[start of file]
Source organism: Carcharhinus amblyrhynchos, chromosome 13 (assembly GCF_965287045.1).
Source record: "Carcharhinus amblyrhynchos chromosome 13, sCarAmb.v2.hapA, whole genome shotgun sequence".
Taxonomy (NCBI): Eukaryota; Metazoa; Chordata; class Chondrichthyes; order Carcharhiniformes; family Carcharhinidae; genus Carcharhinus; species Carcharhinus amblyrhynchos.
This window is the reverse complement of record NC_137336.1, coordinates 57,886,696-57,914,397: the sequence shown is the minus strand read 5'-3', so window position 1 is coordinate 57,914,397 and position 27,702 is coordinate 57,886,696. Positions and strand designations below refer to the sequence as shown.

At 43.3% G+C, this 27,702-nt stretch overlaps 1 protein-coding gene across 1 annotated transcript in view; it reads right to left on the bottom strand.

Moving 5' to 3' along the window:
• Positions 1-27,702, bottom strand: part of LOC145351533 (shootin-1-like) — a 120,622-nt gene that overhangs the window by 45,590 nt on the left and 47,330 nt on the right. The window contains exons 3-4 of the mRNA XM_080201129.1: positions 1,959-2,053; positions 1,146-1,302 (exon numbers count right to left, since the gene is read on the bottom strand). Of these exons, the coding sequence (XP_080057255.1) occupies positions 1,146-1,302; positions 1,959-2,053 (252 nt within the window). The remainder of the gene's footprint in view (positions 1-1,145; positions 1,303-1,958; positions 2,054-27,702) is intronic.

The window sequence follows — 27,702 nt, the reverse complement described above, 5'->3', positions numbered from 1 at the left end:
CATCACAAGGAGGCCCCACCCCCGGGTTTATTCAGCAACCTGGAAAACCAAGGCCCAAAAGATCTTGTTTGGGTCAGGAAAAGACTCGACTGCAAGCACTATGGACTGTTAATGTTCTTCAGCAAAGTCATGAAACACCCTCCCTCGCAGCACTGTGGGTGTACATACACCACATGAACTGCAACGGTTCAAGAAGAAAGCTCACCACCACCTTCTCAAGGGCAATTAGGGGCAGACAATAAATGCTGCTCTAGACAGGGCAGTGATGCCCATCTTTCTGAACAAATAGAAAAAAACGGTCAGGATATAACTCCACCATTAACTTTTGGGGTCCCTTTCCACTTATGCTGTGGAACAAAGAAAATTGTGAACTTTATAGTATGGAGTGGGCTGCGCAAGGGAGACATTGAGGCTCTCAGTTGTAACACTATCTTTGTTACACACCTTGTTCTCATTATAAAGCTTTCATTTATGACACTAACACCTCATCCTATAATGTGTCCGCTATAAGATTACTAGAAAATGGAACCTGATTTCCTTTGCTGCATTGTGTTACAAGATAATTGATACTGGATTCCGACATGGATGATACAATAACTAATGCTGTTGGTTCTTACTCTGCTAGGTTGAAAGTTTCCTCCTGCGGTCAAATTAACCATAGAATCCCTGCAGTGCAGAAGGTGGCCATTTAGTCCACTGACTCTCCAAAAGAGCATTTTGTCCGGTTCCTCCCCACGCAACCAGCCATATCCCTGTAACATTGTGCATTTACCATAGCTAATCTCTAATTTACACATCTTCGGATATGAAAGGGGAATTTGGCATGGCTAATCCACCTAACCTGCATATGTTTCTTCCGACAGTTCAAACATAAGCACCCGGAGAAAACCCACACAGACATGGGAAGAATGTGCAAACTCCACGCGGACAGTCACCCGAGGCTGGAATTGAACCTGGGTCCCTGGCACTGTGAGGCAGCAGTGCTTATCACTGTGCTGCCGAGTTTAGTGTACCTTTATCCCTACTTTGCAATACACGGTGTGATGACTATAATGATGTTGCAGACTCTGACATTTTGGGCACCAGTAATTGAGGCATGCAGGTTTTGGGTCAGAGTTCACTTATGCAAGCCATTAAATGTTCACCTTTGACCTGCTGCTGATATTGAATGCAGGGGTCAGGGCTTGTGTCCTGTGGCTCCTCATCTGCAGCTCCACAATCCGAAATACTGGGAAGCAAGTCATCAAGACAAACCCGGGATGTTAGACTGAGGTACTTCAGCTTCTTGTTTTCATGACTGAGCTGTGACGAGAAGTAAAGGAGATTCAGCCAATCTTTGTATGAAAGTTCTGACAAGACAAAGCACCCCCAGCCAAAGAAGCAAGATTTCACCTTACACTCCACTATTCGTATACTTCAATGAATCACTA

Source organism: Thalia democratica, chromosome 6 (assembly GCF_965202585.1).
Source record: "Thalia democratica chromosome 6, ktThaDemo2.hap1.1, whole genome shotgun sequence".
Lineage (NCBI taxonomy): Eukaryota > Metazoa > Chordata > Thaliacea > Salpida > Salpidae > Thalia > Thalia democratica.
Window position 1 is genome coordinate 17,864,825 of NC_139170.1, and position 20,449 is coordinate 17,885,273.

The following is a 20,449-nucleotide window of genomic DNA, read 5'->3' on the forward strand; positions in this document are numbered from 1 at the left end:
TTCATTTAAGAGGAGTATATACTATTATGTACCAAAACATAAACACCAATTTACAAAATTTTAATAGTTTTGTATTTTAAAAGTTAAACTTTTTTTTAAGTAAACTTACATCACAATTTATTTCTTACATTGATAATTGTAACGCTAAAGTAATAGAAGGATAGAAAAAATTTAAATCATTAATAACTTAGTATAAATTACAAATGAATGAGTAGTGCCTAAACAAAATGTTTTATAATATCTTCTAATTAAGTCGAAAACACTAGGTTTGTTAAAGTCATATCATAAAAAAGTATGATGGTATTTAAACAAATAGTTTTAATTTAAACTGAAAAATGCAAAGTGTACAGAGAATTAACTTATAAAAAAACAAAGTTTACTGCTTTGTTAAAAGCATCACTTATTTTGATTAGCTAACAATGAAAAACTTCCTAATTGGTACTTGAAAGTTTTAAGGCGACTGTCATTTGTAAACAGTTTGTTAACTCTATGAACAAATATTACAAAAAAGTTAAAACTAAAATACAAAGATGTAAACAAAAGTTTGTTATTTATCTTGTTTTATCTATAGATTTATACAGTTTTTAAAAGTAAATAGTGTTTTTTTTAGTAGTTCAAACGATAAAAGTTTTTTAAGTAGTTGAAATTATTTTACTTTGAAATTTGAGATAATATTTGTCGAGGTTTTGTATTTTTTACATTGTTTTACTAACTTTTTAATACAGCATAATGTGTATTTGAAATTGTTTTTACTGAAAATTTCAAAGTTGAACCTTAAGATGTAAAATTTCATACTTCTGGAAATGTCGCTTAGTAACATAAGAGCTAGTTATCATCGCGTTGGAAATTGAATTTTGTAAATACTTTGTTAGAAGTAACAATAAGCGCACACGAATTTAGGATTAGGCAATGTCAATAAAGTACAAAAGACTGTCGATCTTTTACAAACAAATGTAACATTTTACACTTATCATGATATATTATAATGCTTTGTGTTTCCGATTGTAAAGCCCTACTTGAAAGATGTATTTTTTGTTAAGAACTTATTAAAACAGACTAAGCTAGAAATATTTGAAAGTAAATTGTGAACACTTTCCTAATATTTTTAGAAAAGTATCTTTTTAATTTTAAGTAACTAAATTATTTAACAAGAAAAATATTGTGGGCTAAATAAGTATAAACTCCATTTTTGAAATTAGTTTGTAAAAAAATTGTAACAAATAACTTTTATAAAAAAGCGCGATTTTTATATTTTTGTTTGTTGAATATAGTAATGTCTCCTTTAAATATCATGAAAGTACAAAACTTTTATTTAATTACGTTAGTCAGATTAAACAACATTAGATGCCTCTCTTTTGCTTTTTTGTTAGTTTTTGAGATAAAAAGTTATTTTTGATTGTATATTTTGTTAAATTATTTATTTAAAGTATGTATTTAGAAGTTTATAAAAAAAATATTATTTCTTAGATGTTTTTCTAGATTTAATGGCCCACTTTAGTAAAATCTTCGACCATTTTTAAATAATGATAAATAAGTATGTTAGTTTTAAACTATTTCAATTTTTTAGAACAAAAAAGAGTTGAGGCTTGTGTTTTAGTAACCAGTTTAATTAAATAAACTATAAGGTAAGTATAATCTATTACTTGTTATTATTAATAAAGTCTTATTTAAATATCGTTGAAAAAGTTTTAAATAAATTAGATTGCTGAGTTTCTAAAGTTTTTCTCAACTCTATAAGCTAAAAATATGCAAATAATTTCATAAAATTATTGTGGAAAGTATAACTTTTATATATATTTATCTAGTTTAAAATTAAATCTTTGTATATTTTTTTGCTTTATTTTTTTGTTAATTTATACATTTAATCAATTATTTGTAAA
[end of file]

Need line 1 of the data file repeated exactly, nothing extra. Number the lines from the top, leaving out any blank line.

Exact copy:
Source organism: Carcharhinus amblyrhynchos, chromosome 13 (assembly GCF_965287045.1).